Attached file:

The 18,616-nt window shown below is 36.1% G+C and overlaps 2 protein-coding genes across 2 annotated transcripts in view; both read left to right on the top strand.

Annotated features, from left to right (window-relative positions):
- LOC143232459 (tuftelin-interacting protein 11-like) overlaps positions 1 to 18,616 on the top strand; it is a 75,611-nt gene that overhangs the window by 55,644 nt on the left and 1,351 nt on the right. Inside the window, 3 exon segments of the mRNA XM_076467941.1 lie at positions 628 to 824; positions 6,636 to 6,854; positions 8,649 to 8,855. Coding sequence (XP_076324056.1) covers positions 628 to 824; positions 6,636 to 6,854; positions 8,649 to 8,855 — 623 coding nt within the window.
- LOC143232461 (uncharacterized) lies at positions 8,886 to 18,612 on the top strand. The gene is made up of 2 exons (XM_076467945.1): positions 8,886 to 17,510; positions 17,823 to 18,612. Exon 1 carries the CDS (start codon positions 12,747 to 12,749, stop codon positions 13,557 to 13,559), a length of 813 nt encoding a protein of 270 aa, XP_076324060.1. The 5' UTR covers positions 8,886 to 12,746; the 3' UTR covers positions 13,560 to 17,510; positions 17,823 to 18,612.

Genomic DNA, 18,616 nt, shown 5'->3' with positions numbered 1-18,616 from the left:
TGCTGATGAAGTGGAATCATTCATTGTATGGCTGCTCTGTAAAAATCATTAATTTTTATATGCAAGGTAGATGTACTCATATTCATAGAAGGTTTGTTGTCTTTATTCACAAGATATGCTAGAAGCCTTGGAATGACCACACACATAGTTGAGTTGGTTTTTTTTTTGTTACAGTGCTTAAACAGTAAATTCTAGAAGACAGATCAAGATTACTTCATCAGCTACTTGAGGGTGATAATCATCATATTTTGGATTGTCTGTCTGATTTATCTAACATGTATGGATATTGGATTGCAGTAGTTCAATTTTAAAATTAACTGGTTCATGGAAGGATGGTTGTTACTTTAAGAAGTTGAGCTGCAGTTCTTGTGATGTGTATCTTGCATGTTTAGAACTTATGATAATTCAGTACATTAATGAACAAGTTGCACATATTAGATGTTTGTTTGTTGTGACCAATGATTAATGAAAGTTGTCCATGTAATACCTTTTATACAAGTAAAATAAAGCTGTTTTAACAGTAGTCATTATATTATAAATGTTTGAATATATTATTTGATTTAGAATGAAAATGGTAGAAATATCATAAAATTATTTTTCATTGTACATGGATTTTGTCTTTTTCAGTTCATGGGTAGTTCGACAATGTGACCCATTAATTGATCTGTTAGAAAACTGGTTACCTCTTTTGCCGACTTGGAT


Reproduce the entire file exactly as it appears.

The 18,616-nt window shown below is 36.1% G+C and overlaps 2 protein-coding genes across 2 annotated transcripts in view; both read left to right on the top strand.

Annotated features, from left to right (window-relative positions):
- LOC143232459 (tuftelin-interacting protein 11-like) overlaps positions 1 to 18,616 on the top strand; it is a 75,611-nt gene that overhangs the window by 55,644 nt on the left and 1,351 nt on the right. Inside the window, 3 exon segments of the mRNA XM_076467941.1 lie at positions 628 to 824; positions 6,636 to 6,854; positions 8,649 to 8,855. Coding sequence (XP_076324056.1) covers positions 628 to 824; positions 6,636 to 6,854; positions 8,649 to 8,855 — 623 coding nt within the window.
- LOC143232461 (uncharacterized) lies at positions 8,886 to 18,612 on the top strand. The gene is made up of 2 exons (XM_076467945.1): positions 8,886 to 17,510; positions 17,823 to 18,612. Exon 1 carries the CDS (start codon positions 12,747 to 12,749, stop codon positions 13,557 to 13,559), a length of 813 nt encoding a protein of 270 aa, XP_076324060.1. The 5' UTR covers positions 8,886 to 12,746; the 3' UTR covers positions 13,560 to 17,510; positions 17,823 to 18,612.

Genomic DNA, 18,616 nt, shown 5'->3' with positions numbered 1-18,616 from the left:
TGCTGATGAAGTGGAATCATTCATTGTATGGCTGCTCTGTAAAAATCATTAATTTTTATATGCAAGGTAGATGTACTCATATTCATAGAAGGTTTGTTGTCTTTATTCACAAGATATGCTAGAAGCCTTGGAATGACCACACACATAGTTGAGTTGGTTTTTTTTTTGTTACAGTGCTTAAACAGTAAATTCTAGAAGACAGATCAAGATTACTTCATCAGCTACTTGAGGGTGATAATCATCATATTTTGGATTGTCTGTCTGATTTATCTAACATGTATGGATATTGGATTGCAGTAGTTCAATTTTAAAATTAACTGGTTCATGGAAGGATGGTTGTTACTTTAAGAAGTTGAGCTGCAGTTCTTGTGATGTGTATCTTGCATGTTTAGAACTTATGATAATTCAGTACATTAATGAACAAGTTGCACATATTAGATGTTTGTTTGTTGTGACCAATGATTAATGAAAGTTGTCCATGTAATACCTTTTATACAAGTAAAATAAAGCTGTTTTAACAGTAGTCATTATATTATAAATGTTTGAATATATTATTTGATTTAGAATGAAAATGGTAGAAATATCATAAAATTATTTTTCATTGTACATGGATTTTGTCTTTTTCAGTTCATGGGTAGTTCGACAATGTGACCCATTAATTGATCTGTTAGAAAACTGGTTACCTCTTTTGCCGACTTGGAT